Many consumers have asked FDA to keep NAC (N-acetyl-L-cysteine) on the market in the U.S. as a dietary supplement, citing its health benefits including the ability to help with breathing problems.
The comments were submitted to FDA, in response to its request for information by Jan. 25 on the past use of NAC. FDA is reviewing two citizen petitions requesting the agency reconsider its position that NAC cannot be lawfully marketed in a dietary supplement since it was first approved as a drug in 1963.
NAC helps the body replenish its stores of glutathione, an antioxidant, and features several other health benefits, according to WebMD. A 2019 article in the journal Antioxidants described NAC as “a precursor to the amino acid L-cysteine and consequently the antioxidant glutathione” that is commonly found in onion.
Eugene Samson was among a handful of consumers requesting FDA allow NAC to continue to be available as a dietary supplement.
“The use of NAC has helped those with various lung conditions to improve their breathing,” he wrote in comments available on a regulatory docket that FDA opened in connection with the two citizen petitions filed by the Council for Responsible Nutrition (CRN) and Natural Products Association (NPA). “I have personally witnessed this with those I know and advocate for the continued use of NAC in this way.”
Calvin Henry told FDA he has suffered from the harmful effects of a lung disease for many years, and medical professionals advised him to use NAC.
“I have used NAC as a dietary supplement since 2007 and continue to do so for ongoing lung/health maintenance and general health and well-being with benefit and zero ill effects,” Henry wrote.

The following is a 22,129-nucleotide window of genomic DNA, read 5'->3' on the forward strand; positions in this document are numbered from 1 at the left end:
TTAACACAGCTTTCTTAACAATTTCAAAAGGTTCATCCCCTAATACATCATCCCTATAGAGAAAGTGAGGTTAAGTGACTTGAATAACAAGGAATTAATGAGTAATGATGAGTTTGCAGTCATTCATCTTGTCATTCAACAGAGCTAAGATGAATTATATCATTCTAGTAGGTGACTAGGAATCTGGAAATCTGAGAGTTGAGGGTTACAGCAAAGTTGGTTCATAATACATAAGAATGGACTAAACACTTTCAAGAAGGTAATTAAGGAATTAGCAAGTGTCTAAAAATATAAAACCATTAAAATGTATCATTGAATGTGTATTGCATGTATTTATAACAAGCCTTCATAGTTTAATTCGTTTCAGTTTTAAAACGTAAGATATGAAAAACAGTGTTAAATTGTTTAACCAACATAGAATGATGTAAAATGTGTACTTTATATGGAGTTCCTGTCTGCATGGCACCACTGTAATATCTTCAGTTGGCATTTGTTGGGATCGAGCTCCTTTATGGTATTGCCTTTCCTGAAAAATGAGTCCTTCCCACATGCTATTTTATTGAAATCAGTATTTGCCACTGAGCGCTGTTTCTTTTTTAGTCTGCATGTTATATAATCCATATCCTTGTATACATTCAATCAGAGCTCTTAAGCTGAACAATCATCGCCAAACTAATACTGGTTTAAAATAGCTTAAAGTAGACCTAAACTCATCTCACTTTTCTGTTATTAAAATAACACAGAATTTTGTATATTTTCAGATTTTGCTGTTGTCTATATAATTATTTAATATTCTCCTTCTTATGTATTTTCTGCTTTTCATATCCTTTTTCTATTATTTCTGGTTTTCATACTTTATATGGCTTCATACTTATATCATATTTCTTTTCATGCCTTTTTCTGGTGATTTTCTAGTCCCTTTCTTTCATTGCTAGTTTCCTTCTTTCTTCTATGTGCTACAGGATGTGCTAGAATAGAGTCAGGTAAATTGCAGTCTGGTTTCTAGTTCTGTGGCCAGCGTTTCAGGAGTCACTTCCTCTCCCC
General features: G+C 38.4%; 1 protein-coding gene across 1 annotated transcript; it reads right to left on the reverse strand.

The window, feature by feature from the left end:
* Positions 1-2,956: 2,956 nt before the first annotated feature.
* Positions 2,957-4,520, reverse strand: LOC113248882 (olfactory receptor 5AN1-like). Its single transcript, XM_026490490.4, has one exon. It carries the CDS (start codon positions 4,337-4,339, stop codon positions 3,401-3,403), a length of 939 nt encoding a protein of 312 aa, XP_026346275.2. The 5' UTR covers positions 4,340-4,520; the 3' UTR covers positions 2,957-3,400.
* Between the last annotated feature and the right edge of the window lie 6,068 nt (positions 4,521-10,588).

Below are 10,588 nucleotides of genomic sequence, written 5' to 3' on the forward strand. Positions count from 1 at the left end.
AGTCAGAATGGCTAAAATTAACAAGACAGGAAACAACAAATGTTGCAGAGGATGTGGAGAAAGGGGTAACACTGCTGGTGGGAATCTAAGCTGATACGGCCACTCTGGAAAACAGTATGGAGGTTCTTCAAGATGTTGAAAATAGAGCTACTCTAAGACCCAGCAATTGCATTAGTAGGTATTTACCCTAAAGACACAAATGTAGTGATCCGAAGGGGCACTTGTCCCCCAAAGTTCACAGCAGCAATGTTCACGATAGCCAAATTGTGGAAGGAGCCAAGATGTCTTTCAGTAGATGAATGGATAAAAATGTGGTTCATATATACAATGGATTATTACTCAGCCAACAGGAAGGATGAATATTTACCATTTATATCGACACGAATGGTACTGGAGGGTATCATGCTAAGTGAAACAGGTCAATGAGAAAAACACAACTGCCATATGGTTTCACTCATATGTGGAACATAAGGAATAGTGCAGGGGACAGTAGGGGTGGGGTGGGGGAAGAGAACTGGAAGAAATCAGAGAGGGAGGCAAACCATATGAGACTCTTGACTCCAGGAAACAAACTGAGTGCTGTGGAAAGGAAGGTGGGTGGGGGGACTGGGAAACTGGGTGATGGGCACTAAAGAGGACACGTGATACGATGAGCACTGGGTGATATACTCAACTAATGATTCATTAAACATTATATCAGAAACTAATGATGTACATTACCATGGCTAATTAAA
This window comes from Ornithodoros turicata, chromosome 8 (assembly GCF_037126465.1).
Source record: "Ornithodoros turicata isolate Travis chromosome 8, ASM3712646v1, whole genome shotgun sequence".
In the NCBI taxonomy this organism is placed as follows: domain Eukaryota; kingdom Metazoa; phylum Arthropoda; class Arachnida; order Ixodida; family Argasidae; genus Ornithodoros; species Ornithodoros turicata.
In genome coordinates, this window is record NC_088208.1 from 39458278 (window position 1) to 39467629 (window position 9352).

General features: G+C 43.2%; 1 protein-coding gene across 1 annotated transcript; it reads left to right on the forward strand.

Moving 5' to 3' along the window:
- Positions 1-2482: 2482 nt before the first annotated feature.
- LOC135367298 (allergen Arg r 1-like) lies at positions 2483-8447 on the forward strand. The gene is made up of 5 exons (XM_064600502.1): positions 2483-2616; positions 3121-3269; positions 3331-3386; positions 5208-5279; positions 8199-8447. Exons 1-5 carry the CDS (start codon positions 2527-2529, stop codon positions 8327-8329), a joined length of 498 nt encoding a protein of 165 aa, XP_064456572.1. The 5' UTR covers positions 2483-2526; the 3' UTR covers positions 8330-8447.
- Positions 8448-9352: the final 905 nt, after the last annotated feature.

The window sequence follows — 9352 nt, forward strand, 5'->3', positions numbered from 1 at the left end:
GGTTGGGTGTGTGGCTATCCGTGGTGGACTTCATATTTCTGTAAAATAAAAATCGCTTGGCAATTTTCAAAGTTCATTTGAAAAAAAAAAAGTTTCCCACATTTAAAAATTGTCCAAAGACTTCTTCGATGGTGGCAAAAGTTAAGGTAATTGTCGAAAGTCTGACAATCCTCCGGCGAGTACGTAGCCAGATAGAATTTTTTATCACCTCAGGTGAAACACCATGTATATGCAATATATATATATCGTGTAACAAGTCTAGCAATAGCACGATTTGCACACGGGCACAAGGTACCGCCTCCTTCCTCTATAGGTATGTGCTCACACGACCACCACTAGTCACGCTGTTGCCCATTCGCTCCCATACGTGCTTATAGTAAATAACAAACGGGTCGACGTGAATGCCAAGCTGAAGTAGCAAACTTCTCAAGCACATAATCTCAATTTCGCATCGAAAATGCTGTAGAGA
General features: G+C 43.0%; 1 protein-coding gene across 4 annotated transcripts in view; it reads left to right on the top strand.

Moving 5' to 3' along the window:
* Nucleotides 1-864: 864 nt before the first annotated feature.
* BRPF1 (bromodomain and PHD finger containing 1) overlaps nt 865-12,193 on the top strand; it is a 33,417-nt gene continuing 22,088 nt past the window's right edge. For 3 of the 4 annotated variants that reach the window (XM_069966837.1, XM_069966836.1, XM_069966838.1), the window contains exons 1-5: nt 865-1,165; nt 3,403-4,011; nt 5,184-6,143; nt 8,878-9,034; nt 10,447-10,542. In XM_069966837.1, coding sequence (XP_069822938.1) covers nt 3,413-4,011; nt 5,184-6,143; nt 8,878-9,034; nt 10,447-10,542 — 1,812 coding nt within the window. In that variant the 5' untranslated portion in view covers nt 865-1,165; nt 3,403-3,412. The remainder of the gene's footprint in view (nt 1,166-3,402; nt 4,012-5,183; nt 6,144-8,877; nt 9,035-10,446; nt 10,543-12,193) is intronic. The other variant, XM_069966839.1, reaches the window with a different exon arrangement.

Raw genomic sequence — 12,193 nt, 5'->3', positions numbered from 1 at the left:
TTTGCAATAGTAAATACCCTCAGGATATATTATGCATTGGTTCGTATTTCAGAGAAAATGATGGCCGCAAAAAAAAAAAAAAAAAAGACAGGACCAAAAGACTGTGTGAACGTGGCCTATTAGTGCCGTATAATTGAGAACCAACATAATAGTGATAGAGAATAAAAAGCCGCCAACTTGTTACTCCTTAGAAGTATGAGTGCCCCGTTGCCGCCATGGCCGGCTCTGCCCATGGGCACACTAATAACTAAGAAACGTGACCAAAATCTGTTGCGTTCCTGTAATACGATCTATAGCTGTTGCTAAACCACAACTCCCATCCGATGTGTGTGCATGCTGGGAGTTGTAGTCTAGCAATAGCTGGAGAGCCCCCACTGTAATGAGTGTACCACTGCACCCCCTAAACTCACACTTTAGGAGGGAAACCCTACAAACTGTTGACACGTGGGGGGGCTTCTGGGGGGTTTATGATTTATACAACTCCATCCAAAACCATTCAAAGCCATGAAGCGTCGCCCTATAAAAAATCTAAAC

Stephanie Cevelin said she suffers from allergies, asthma and post-nasal drip, and she learned about NAC after contracting COVID-19.
“NAC helped my sinuses clear and the inflammation seemed a lot less, not only in my sinuses, but in my breathing,” Cevelin wrote. “I haven’t had to use my inhaler as often.”
Gerald Laprade said he has been using NAC for nearly a decade, “and it has helped my memory tremendously as well as improved my immune system.”
He questioned why FDA would target NAC during the pandemic “when we need to boost our immune system to avoid the virus.”
Another consumer said NAC has helped reduce her daughter’s “skin picking,” and she asked FDA to refrain from banning NAC, “or if you must take control, please make it available by prescription immediately.”
NAC is only available in the U.S. market as a dietary supplement, not as a prescription medicine.
“The product has been on the market [as a dietary supplement] since at least 1991,” said John Troup, chief science officer of Blueroot Health, the brand owner of Vital Nutrients, which sells NAC finished products.
He added in an interview, “There is no pharmaceutical company that we’ve been able to identity that’s even remotely interested in pursuing this [and] protecting it as a … prescription drug.”
FDA’s request for comments on the past use of NAC (in a Nov. 24 constituent update) could foreshadow a first-of-its-kind rulemaking to make an ingredient lawful in dietary supplements when a substance or “article” was first approved or studied as a drug. FDA has never exercised such authority since passage of the Dietary Supplement Health and Education Act of 1994 (DSHEA).
“If applicable, the FDA will use the information submitted to the public docket and other applicable information to determine if rulemaking to make NAC lawful as a dietary supplement is appropriate,” the agency disclosed in its constituent update.